S.R: I agree that e-mail is the ultimate land mine, because once you press that "send" button on a particularly irate piece of e-mail, there is almost no easy way of digging yourself out of that hole.

  7. I think it is worse with texting. I tell my friends they can text me but if they want a conversation, they need to call me b/c I don't text back.

  8. Bearman: I do the bulk of my talking either face to face (co-workers) or e-mail (with friends). I rarely text and I find that I have problems now talking on the telephone.

    When I do talk on the telephone (mostly for business), I find that I'm censoring myself even further than I do when I e-mail.

    Kind of a "damned if I do, damned if I don't" philosophy.

    But I do see your point. Talking on the phone or talking face to face is usually preferable to texting or e-mail. Less chance of screwing up something.

  9. depends on my mood. I always censor on some level...but sometimes I let fly with certain things knowing the friend will either A) get proper interpretation or B) talk to me about it

  10. I've noticed that joking and humor don't do well in emails. I wrote some things in emails to my brother that he took way too seriously. In my work I have a coworker who takes almost everything wrong and reacts poorly. I tried to put distance between us to avoid scenes and she took that so bad she complained to our supervisor. Sometimes you just can't win so I've decided to just say it the way I choose to and let others decide how they feel about it.

  11. Darth: Same here, at least for work. There are some co-workers who I can e-mail extremely nasty comments and know that they won't take it the wrong way. Still, I do censor myself at work, if only because of the filters that my work e-mail has to begin with.

    Snow: I can sympathize with having co-workers take everything the wrong way, no matter how try to fix the situation. When you have that kind of grief, the best you can do is to make sure that your supervisor is clued in on what's going on, so that you can't get any more grief that you shouldn't be getting to begin with.

  12. I definitely censor myself in emails. I know that I have kind of an off the wall sense of humor, and I try to always be aware that it just might not come across in print.

  13. Mama Z: Yeah, I can see where that could be a problem. I have a very skewered outlook on life as well, and I have enough problems with people understanding my humor live and in living color, so I often have to censor myself in my e-mails quite a bit.

  14. So I posted what I thought was a really funny story here, and it didn't show...maybe I was not meant to share!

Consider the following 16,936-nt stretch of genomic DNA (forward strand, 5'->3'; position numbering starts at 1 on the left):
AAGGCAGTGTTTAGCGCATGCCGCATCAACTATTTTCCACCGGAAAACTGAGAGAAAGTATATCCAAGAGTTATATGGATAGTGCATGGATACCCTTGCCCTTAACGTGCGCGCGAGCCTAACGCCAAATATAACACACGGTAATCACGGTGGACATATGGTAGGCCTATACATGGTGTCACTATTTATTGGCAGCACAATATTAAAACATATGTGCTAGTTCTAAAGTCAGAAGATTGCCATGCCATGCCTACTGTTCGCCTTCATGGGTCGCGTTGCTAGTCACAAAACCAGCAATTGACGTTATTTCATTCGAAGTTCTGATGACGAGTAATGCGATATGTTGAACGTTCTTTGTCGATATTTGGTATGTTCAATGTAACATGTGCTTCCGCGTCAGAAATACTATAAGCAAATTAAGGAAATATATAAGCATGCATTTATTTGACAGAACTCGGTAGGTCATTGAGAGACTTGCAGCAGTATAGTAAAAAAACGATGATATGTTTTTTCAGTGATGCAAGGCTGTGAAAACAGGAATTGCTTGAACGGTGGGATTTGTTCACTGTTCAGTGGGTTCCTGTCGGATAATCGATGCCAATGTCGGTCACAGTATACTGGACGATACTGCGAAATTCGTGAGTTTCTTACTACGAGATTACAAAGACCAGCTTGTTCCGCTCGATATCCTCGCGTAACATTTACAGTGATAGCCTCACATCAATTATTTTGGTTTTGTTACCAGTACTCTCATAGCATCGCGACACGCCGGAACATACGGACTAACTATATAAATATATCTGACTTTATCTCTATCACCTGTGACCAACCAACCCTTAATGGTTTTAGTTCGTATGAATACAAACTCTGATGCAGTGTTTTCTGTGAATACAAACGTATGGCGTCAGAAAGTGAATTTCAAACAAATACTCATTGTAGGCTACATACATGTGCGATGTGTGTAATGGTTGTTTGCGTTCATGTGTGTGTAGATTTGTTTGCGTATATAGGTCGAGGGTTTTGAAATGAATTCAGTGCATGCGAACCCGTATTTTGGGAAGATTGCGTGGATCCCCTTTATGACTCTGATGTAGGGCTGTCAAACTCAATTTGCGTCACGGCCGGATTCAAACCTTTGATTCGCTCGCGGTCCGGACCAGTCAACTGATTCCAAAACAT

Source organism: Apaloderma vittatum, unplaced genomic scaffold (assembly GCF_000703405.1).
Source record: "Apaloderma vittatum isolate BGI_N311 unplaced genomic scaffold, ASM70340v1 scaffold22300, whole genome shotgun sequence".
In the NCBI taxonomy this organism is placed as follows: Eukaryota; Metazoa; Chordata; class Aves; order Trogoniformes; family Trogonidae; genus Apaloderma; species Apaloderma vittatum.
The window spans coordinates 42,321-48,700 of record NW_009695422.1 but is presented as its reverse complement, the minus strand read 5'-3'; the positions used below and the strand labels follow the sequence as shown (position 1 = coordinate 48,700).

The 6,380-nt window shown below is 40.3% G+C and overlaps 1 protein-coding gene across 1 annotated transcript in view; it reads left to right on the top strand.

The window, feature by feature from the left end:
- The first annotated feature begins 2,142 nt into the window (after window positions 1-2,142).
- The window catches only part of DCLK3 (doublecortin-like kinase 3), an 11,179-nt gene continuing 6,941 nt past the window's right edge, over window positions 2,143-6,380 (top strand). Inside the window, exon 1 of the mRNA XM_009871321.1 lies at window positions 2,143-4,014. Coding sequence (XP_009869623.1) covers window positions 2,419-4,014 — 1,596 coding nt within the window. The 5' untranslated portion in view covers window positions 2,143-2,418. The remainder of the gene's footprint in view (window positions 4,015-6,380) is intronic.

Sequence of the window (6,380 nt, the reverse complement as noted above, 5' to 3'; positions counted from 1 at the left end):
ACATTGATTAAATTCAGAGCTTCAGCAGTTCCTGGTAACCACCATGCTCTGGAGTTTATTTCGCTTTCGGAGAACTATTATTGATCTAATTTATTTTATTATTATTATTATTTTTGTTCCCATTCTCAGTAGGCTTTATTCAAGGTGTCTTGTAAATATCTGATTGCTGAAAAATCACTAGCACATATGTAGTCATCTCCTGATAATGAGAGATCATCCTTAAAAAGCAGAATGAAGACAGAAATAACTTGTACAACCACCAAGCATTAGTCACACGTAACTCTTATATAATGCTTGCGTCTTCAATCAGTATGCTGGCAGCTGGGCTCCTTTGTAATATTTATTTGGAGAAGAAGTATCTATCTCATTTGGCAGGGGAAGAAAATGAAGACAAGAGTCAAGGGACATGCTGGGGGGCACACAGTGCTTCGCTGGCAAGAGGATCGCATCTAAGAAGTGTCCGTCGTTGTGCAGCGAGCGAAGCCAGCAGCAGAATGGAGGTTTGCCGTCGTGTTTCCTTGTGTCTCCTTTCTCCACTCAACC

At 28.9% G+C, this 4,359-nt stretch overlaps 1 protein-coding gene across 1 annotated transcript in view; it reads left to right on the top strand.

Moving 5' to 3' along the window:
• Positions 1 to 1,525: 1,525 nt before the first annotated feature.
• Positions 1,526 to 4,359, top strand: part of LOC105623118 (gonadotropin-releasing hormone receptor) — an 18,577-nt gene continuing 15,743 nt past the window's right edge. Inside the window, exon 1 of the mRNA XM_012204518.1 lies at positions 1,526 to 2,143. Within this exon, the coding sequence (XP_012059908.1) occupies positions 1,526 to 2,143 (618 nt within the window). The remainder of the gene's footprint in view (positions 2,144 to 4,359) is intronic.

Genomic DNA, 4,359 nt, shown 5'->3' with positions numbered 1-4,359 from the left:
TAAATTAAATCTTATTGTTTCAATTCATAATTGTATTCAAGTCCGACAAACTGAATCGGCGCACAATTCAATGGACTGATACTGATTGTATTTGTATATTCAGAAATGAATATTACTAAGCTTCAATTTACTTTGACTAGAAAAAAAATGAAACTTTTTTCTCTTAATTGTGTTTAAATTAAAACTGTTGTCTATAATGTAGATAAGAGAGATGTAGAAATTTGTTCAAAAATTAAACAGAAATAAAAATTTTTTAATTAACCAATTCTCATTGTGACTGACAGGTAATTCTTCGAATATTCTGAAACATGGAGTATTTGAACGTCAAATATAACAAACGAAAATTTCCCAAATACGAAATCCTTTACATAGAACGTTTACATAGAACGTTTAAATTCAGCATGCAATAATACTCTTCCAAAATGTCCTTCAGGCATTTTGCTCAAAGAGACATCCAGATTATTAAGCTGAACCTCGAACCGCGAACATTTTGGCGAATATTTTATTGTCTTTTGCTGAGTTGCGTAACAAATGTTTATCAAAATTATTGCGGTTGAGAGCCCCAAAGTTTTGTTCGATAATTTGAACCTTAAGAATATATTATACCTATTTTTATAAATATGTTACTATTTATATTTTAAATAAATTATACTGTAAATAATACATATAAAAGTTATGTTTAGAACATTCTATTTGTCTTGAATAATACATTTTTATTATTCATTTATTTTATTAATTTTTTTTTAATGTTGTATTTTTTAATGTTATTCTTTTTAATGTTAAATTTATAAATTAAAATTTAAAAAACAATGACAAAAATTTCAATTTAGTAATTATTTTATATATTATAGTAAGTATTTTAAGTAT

15. I just hate emails full stop. I find it very hard to communicate to anyone that way. I never know whether to make them short or long, funny or sensible, so in the end I avoid making them at all!

  16. r: I'm sorry, Blogger must have given you one of those 503 errors where it sucks everything up for eats and doesn't give it back.

    Feel free to share it next time you're in the neighborhood.

    Joe: I can understand that. Unfortunately for me, its a necessary part of my work life. And because its been such an integral part of my work life (about 15 years) I find that I'm actually more comfortable talking to people via the e-mail (don't text) than I am talking on the phone or face to face.

  17. Hi G, fortunately my coworker mouths off at our supervisor too. Nothing like watching people hang themselves with their own rope.

    Re your comment on my blog; I was enjoying the beauty of all the snow but now that we're getting above 0 temps it's going to get muddy and messy. Ugg.

    Winter is a great time for shooting B&W. I experiment with pure b&w and sepia. When I used film I had red and yellow filters for B&W shooting. They make white really intense and contrasts dark and light really well.

    What do you prefer, film or digital? What camera do you use for your Shooting Suburbia? I like some of the features of digital but I really miss film a lot.

  18. Snow: Nothing like watching a hated co-worker hanging themselves with their own actions and words.

    As for film, I use disposable film. I'm not much of a fanatic for digital and I'm more of the speed of simply point and click.

    I do enjoy black and white for the pure intense visual that it gives.

    Sometimes color can be a bit overwhelming for a particular subject manner, but b&w is a beautiful thing within itself.

    I would welcome muddy and messy. Beats icy and cold any day of the week.

  19. OK here it is:

    Speaking of putting feet in mouth, there are moments where my little social editor just doesn't work and I really should censor myself.

    What I posted about here was a time when I was volunteering as an ESL teacher. One class, I had a co-teacher who was right out of college, going into grad school to be a professional ESL teacher.

    He showed up and said, "I brought my bag of tricks!" And I blurted out, "What, from Spartacus?" (a local porn/sex toy shop.)

    We were teaching class in a church.

    AND he had no idea what I was talking about.

    Luckily that was the last class for the term.

  20. R: As they say, timing is everything. :D

    Some day, I should really tell you about a few of the more inappropriate/tasteless comments I've made in public where there were at least five other witnesses to the fiasco.

  21. Excellent! Please do :) Then I'll feel better.

    I think I may write a post about some of mine...